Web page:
EU needs Turkish-style migration deal with Libya, says Maltese PM
The European Union needs to reach a deal with Libya to curb the flow of migrants trying to sail on smugglers’ boats to Italy, Maltese Prime Minister Joseph Muscat said on 18 January.
He said it should be along the same lines as an agreement struck with Turkey last year which was instrumental in cutting the number of migrants and refugees reaching Europe to 387,487 from well over a million in 2015, according to the International Organization for Migration (IOM).
The treacherous voyage from North Africa to Italy is now the dominant route. The IOM says more than 5,000 people died or went missing while crossing the Mediterranean last year, and at least 219 drowned in the first two weeks of this year alone.
“There is no doubt that unless the essence of the Turkey deal is replicated in the central Mediterranean, Europe will face a major migration crisis,” Muscat told the European Parliament.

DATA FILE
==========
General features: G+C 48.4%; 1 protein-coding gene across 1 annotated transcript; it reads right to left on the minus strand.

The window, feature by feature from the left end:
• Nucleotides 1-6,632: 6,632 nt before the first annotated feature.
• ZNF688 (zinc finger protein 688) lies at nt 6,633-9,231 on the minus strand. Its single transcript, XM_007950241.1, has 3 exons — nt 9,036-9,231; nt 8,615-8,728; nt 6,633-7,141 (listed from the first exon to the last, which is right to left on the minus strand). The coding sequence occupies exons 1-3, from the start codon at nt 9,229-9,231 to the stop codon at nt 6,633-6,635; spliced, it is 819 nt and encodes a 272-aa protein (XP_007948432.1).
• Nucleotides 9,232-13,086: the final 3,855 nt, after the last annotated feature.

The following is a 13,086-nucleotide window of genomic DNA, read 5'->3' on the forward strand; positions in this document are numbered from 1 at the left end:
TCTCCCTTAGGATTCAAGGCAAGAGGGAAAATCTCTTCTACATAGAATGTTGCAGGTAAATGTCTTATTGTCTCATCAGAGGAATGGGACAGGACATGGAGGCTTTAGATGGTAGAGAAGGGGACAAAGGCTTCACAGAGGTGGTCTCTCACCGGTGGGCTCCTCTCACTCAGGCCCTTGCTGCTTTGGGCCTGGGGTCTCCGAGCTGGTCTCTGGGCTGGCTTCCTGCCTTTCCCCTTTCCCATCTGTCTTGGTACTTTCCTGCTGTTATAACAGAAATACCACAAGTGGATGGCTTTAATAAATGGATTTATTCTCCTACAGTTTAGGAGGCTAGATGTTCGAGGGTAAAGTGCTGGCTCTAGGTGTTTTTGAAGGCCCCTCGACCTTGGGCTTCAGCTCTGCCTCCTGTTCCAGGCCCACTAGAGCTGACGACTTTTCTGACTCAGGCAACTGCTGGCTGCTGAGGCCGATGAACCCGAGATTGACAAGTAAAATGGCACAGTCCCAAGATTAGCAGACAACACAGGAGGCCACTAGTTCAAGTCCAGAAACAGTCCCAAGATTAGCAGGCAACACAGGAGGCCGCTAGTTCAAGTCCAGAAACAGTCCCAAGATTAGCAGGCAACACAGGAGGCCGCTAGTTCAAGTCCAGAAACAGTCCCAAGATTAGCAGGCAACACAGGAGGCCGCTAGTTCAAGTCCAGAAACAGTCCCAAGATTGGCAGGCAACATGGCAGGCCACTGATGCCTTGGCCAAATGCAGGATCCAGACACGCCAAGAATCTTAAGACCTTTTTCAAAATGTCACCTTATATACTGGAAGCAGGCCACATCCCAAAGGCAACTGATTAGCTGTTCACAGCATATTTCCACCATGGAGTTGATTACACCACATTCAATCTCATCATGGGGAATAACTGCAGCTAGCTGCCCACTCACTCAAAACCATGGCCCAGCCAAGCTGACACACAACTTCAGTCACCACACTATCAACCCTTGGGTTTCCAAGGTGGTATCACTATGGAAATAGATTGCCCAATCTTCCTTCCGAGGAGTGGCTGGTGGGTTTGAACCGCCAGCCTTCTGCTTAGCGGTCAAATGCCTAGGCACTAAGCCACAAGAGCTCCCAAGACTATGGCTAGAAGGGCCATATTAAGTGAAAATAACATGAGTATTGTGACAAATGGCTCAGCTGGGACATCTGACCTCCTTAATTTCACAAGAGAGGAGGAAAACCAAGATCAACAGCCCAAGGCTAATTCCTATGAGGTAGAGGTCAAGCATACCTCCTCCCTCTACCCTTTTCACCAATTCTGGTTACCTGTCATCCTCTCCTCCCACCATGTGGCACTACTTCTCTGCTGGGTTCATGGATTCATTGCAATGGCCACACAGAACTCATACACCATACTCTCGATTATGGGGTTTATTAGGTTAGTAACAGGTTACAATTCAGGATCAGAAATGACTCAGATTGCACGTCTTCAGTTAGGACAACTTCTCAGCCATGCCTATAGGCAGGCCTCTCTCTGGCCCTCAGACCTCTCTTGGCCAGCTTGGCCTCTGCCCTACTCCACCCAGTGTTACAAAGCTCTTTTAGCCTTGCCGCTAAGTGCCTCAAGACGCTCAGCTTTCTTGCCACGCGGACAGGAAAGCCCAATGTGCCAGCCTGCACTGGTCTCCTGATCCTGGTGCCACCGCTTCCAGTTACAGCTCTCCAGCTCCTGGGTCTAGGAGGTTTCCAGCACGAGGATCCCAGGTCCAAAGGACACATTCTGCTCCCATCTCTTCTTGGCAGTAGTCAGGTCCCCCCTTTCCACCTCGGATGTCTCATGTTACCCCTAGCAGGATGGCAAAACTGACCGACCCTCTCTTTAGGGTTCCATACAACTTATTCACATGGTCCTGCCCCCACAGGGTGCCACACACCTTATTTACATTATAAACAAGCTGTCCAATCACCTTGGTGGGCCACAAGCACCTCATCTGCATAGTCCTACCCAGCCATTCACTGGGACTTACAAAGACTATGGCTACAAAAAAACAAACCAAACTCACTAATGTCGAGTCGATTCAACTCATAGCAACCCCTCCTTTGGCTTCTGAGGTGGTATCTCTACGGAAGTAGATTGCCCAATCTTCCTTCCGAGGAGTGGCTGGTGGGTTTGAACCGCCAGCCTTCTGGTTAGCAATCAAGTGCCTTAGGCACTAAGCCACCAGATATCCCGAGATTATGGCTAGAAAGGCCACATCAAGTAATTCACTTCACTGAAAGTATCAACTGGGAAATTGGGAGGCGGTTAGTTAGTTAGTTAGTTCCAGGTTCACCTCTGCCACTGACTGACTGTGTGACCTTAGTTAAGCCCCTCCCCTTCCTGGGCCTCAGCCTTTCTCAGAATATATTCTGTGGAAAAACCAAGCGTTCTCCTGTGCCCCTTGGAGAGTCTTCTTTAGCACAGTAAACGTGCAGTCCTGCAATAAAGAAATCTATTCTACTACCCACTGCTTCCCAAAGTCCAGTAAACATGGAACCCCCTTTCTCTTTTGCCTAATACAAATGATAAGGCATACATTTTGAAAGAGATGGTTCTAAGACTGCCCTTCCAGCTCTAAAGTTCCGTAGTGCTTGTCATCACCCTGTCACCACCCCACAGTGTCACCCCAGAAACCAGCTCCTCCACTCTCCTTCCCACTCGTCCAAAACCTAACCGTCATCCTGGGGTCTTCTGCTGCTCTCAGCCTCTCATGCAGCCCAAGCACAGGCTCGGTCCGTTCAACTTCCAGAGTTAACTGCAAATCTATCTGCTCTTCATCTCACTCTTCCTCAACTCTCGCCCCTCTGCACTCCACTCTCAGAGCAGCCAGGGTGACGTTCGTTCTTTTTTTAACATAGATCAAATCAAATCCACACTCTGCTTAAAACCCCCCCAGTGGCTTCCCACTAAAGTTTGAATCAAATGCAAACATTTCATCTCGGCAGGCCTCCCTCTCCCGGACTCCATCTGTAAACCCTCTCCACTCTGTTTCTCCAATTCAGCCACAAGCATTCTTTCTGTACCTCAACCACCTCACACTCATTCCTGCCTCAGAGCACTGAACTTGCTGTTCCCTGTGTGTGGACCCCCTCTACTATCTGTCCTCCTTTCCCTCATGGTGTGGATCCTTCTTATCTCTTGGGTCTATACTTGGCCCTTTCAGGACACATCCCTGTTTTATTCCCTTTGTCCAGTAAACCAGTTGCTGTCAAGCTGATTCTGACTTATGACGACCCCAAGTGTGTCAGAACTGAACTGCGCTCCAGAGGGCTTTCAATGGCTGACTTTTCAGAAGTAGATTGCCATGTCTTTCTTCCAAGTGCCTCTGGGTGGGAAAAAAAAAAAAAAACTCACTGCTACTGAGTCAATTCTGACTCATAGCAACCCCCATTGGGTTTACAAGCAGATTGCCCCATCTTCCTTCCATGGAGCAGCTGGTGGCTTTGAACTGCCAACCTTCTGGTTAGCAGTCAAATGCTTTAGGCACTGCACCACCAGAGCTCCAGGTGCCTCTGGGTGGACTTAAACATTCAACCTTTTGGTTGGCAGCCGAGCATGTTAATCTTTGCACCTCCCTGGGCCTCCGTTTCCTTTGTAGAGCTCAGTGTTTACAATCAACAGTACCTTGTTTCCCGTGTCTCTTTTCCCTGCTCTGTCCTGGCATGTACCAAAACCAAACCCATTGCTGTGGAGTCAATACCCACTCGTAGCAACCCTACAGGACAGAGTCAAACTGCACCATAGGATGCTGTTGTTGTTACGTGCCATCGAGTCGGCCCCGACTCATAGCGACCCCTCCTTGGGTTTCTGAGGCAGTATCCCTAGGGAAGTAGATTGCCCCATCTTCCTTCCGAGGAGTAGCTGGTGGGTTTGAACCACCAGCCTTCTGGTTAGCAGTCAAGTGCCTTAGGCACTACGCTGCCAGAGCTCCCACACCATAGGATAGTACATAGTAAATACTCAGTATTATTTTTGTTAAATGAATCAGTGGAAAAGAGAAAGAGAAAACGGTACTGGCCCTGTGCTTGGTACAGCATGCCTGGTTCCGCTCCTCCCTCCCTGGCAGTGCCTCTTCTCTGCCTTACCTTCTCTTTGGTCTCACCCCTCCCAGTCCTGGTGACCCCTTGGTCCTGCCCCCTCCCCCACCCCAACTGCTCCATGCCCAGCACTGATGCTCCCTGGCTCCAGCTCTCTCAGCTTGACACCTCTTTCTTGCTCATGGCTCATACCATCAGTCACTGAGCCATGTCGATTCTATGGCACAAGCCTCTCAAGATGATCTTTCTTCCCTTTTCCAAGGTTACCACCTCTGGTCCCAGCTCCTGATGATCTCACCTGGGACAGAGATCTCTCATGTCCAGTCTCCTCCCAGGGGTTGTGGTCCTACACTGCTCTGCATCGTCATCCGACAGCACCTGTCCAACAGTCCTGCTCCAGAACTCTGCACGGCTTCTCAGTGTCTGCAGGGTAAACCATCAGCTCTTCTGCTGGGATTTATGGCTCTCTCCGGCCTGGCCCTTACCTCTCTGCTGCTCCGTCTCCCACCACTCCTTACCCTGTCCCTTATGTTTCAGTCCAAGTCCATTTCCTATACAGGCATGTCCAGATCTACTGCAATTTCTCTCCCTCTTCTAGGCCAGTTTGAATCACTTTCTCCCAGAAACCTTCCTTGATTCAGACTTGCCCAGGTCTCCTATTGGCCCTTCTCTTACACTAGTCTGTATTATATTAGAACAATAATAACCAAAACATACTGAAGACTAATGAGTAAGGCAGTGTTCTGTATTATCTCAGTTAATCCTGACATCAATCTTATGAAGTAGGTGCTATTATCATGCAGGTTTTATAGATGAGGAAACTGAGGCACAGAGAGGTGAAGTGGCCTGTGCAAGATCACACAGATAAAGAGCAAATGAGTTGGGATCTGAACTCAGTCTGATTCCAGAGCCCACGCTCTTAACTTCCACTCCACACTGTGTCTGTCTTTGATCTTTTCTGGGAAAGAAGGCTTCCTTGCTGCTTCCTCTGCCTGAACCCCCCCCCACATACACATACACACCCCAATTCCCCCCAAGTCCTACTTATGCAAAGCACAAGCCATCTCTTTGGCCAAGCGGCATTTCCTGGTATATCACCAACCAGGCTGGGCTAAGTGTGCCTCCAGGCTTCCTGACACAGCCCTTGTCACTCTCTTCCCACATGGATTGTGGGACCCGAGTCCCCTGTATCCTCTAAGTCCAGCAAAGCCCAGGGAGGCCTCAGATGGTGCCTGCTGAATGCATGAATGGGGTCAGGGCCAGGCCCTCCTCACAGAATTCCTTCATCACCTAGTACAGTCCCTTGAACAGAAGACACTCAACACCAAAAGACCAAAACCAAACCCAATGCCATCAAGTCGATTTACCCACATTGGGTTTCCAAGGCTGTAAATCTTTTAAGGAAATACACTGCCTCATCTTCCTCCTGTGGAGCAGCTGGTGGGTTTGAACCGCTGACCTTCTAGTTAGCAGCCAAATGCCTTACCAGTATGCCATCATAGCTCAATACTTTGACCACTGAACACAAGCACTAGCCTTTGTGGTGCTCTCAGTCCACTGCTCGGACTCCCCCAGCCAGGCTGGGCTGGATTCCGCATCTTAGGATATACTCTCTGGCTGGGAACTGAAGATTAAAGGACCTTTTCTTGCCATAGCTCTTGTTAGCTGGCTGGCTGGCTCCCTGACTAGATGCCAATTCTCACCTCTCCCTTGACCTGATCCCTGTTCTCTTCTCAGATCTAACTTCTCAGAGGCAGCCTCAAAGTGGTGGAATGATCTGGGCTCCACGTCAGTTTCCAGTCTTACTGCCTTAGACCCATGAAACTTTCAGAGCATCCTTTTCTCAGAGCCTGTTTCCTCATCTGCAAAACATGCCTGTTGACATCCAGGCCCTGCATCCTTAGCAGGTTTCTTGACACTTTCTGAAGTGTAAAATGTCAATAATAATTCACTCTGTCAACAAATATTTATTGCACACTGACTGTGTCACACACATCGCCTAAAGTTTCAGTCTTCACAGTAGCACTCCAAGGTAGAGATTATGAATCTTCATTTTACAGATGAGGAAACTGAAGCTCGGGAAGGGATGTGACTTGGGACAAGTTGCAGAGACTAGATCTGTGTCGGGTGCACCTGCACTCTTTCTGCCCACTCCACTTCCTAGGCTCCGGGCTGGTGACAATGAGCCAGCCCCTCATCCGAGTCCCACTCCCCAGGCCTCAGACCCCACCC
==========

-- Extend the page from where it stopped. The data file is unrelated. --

Malta holds the EU’s rotating presidency and will host a summit on 3 February to try to agree a plan for averting a spring influx of people embarking from Libya.
Muscat said the priority was “breaking the business model of the criminal gangs making millions of euros out of this inhumane business”.
Under such an agreement, diplomats said migrants could be screened before leaving Libya, in camps run with EU funding by the IOM or the UNHCR. Muscat said the EU could then organise safe passage to Europe for recognised asylum seekers.